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Cocktail access offers initial hope for a new male contraceptive

Research is early, but Chinese scientists say they use bartender tricks to trigger a new, reversible male contraceptive.

In rats, the method successfully maintained sexually active men impregnating women for more than two months.

"The two most commonly used male contraceptives are condom and vasectomy," said the team led by Xiaolei Wang of Nanchang University. "Reliable and reversible medium-term [2 to 20 weeks] the contraceptive method between a one-time condom and permanent contraception is urgently needed. "

Their potential solution was inspired by colored layered cocktails, often made by bartenders. In these liquid mixtures, different layers are formed in the glass. However, when mixing or heating, the layers are combined into a uniform liquid.

A promising but long way

So the Wang group has developed a form of male contraception in which material layers are injected into the vas deferens – the pipeline that semen travels from the testis to the urethra – to block it.

The blocking continues as long as the heat is not sufficient for the blocked area, causing the layers to mix, break, and disconnect the drainage pipe.

The Chinese group claims to have tested this method in male rats by injecting four layers of material into the container. Gradually, the injected layers were hydrogel, which forms a physical barrier to sperm; gold nanoparticles that heat when irradiating near infrared radiation; ethylenediaminetetraacetic acid (EDTA), a chemical that decomposes hydrogel and also kills sperm; and another layer of gold nanoparticles.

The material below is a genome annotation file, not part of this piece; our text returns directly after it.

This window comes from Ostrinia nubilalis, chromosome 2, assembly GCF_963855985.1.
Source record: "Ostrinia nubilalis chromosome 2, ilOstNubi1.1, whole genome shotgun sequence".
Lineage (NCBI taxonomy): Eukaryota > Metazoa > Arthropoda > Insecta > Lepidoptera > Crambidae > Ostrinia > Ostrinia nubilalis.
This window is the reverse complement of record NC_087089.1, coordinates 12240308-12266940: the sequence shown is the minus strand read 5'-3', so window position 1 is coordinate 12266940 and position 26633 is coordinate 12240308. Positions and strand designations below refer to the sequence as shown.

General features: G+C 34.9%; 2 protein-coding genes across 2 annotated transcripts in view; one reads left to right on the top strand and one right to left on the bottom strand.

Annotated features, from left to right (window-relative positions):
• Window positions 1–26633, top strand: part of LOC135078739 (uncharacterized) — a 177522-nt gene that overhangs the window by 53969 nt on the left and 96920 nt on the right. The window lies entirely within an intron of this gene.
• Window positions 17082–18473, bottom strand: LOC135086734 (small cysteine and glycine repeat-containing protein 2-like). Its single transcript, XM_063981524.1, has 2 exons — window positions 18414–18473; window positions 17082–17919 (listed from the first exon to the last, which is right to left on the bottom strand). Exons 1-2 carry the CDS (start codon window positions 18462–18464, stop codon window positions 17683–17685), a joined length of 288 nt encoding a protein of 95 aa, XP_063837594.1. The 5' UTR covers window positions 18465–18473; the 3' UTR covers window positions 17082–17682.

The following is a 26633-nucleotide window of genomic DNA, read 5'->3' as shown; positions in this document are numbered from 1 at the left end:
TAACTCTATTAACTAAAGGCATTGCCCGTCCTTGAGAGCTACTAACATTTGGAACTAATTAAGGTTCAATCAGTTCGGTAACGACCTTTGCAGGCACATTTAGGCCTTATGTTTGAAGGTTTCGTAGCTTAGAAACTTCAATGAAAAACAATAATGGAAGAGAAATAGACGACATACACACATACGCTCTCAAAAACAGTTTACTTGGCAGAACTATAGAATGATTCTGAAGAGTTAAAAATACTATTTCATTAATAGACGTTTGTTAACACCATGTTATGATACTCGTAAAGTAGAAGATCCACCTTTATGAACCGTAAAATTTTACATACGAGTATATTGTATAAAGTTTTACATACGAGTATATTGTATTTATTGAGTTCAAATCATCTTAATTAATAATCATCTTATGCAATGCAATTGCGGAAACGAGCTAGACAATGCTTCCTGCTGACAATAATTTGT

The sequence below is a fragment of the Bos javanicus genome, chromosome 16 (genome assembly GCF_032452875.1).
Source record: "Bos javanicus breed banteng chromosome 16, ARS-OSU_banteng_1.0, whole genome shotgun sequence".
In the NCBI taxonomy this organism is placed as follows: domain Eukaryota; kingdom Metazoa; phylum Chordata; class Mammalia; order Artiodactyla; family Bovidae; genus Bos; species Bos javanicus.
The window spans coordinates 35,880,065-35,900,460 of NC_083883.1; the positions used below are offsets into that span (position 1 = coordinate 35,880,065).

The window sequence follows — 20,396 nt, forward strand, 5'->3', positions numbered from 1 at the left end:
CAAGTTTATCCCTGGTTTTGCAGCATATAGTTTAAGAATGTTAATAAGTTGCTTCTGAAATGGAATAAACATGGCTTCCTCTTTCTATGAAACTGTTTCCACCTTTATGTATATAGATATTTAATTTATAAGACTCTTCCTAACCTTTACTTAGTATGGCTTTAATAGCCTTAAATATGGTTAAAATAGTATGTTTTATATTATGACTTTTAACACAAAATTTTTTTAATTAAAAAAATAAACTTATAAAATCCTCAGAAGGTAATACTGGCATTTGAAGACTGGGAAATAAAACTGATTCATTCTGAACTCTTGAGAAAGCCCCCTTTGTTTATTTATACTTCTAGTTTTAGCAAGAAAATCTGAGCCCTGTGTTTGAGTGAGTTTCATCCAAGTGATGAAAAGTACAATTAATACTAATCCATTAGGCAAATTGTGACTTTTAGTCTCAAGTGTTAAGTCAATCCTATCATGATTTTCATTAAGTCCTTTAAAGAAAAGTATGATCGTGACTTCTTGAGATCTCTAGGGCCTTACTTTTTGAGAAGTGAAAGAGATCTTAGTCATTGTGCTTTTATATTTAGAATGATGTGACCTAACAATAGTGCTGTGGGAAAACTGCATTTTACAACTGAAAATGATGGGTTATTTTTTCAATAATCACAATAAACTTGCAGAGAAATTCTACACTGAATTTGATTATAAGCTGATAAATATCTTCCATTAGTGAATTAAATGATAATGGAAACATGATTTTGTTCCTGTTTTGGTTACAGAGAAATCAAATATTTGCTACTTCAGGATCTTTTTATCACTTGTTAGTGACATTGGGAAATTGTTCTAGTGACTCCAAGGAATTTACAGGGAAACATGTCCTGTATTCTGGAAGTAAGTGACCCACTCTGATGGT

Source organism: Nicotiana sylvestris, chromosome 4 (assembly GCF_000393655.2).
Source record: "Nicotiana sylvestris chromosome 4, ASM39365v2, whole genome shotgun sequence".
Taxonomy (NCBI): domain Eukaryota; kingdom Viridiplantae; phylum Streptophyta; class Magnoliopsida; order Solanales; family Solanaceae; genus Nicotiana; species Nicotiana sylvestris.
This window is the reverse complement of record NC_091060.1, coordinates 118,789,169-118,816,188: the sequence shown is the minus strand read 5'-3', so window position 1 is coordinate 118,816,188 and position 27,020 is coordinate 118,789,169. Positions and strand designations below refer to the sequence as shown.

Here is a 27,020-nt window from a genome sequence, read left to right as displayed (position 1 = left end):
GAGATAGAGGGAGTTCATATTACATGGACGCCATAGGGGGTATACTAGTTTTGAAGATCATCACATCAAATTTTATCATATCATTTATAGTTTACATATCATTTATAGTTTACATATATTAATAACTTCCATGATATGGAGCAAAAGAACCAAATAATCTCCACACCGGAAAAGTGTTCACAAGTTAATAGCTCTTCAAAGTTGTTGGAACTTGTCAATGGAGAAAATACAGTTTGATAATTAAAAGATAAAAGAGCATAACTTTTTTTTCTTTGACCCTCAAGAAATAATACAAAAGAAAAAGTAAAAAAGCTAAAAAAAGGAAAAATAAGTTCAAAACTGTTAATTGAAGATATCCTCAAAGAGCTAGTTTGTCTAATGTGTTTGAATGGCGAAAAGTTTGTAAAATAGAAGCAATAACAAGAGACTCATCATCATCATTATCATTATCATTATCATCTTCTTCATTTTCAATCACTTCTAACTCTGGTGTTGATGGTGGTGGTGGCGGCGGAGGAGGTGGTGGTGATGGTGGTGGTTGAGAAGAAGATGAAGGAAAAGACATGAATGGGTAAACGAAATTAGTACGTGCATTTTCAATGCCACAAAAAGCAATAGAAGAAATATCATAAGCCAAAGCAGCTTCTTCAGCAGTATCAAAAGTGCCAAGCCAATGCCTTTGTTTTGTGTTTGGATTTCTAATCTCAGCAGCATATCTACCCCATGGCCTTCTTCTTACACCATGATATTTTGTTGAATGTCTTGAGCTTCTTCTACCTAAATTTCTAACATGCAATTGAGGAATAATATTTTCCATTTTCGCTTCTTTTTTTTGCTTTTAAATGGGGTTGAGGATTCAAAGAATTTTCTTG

While in place, the liquid layers in vas deferens prevented male rats from impregnating females for more than 2 months, Wang's team reported on January 30 in the journal ACS Nano.

But when some male rats used to hold an infrared lamp several times, the layer was mixed and dissolved, and the male rats were able to impregnate women again. It offers an "effective and reversible way to fill the gaps in the current medium-term contraceptive strategy" for men, the team said.

But "although our method is promising, there is still a long way to practice," the Chinese team said. "Further animal experiments are needed to test material safety," they said, and the result is that animals often fail to climb people.

One fertility specialist in the United States has agreed that much more studies are needed.

"This study is a very preliminary look at male contraceptive injection," Dr. Mary Rausch of Northwell Health Fertility, Manhattan, New York. "Although it's a long way to go before it's ready for a test or certainly for people, it will be a breakthrough in medicine if it becomes fruitful.

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